With the line between falling in love and obsession so thin, Cathy doubts herself when she starts to think that Lee might not be so perfect after all. When she tries to tell her friends, they brush her off, doubtless because they wish they had a man was perfect of their own.
While there are many books that follow the same sort of plotting, what sets Darkest Corner apart is Cathy's Obsessive Compulsion Disorder(OCD). Funny when you think about it, she comes down with a disorder that causes her to check the locks on her house to the point of ruining her life, when it's Lee's obsessive behavior that causes the disorder in the first place. Maybe OCD should be labeled Obsessive Compulsive Behavior Caused By Some Jerk With Serious Mental Issues, but that might be too many initials. Getting rid of the idea that someone a person just comes down with crazy coping mechanisms.
OCD is mapped out carefully in Darkest Corner, and shows how it can be overcome, something that sets this book above the usual run-of-the-mill girl being stalked by crazy boyfriend. Also, the time line goes back and forth between before Cathy's near murder by Lee, and her coping with her OCD afterwards. Great plot device.
I really liked this book because unlike other books where a woman is abused and then rescued, Darkest Corner shows the heroine going into the deepest corners of her own shadow side and finding the strength to make it back out to the light. How Cathy was chosen by Lee probably because her parents were dead, leaving her with only her girlfriends for backup, and that didn't turn out well.
Great book to have on a plane, or to give to the girlfriends knowing how much it will spook them. And who doesn't like to be the first to discover a new author?
I know I am about to rack up on the "No, this was not helpful" review clicks, but I want to be honest. Here it goes.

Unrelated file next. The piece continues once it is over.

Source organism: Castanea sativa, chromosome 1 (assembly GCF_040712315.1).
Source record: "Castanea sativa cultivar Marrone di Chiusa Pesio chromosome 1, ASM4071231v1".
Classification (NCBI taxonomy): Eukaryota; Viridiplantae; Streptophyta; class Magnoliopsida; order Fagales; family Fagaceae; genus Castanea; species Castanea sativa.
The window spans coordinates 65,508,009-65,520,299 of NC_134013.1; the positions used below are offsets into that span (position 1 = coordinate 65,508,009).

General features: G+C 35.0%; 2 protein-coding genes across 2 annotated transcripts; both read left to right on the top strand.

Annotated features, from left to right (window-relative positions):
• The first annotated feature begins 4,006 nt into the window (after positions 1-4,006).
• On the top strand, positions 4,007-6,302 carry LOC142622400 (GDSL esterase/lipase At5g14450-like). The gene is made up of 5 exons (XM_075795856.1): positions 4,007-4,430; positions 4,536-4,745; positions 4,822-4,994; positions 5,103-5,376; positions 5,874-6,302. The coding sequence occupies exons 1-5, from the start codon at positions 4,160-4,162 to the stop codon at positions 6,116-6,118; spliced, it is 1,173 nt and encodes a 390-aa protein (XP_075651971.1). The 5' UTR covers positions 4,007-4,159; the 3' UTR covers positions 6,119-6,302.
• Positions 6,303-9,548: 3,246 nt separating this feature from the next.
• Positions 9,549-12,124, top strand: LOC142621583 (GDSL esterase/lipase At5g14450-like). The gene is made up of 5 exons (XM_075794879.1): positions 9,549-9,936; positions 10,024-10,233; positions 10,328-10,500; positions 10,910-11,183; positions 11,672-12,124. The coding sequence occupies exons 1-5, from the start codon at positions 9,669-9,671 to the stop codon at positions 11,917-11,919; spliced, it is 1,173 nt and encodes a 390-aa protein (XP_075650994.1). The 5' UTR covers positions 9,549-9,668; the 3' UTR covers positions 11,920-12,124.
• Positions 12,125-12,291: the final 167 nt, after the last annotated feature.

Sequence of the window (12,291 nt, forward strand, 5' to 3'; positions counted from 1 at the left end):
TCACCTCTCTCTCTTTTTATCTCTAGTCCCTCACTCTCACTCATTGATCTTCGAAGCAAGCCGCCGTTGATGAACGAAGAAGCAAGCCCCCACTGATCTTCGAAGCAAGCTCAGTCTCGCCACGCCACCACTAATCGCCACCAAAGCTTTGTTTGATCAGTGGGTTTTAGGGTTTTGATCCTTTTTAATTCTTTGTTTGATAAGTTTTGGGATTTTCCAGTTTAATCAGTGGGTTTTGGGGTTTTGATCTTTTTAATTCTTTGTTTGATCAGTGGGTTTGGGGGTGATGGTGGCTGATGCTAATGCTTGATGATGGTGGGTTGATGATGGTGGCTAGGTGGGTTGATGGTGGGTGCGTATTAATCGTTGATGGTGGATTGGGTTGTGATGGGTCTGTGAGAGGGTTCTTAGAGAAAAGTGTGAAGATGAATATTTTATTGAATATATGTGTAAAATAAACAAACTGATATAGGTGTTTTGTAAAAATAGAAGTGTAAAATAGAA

I wasn't crazy about this book. Did it grip me, yes. Did I read it quickly and stay interested the whole time, yes. I just did not care for the heroine. She was just not that likable to me. She starts off a party girl who sleeps around and drinks so much that she admits that she doesn't remember a lot of it. Her parents have died, so I guess that is her reason for that behavior. It, unfortunately, made me just not care for her that much. All she does is party and sleep with people in the first part of the book. I have read about party girls before, but somehow they come off better than this heroine did. When the hero starts to fall for her, I kept wondering why. Even when she is somewhat better managing her OCD, I wondered why does he like her? Another issue that I had was her friends. NO ONE believes her. Are you kidding me? Not one friend feels the need to really look into her claims? That bothered me. The switching back and forth between times did bother me at first, but once I realized there was a pattern, it was no big deal.
As far as good things, the author does shine in some spots. I thought it was an interesting look at OCD and PTSD. The author did a fabulous job of describing how a person with these symptoms would live. You can feel the heroine's panic and need for the routines. The way the author explains the reasons behind all the little quirks helps to make you see how someone cold easily fall into an OCD tendency. The mystery itself was pretty good. I kept thinking about the movie "Sleeping With the Enemy" because they are somewhat similar. Again, the heroine was just more likable in that movie.
Don't get me wrong, this is a very compelling book. I wanted to keep reading, but I felt I could have enjoyed it even more.
This novel alternates between the past when Cathy meets a handsome, charismatic man, Lee and begins a relationship with him that quickly turns violent and controlling -- to the present when she has OCD and post-tramautic stress syndrome and tries to start a relationship with a new man.